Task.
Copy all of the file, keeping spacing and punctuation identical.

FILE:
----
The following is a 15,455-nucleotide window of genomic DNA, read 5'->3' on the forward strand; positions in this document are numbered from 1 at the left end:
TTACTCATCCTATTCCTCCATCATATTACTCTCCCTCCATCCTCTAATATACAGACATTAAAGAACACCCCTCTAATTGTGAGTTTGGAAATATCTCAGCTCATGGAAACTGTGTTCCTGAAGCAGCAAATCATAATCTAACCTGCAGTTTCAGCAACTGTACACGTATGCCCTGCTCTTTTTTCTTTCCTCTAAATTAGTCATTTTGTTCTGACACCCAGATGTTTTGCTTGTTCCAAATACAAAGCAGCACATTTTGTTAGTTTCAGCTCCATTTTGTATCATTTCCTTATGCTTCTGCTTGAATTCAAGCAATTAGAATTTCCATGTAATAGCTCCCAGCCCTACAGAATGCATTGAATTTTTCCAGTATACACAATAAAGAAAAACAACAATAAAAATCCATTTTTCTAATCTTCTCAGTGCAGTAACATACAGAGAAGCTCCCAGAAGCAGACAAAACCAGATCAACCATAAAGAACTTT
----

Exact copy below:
The following is a 15,455-nucleotide window of genomic DNA, read 5'->3' on the forward strand; positions in this document are numbered from 1 at the left end:
TTACTCATCCTATTCCTCCATCATATTACTCTCCCTCCATCCTCTAATATACAGACATTAAAGAACACCCCTCTAATTGTGAGTTTGGAAATATCTCAGCTCATGGAAACTGTGTTCCTGAAGCAGCAAATCATAATCTAACCTGCAGTTTCAGCAACTGTACACGTATGCCCTGCTCTTTTTTCTTTCCTCTAAATTAGTCATTTTGTTCTGACACCCAGATGTTTTGCTTGTTCCAAATACAAAGCAGCACATTTTGTTAGTTTCAGCTCCATTTTGTATCATTTCCTTATGCTTCTGCTTGAATTCAAGCAATTAGAATTTCCATGTAATAGCTCCCAGCCCTACAGAATGCATTGAATTTTTCCAGTATACACAATAAAGAAAAACAACAATAAAAATCCATTTTTCTAATCTTCTCAGTGCAGTAACATACAGAGAAGCTCCCAGAAGCAGACAAAACCAGATCAACCATAAAGAACTTT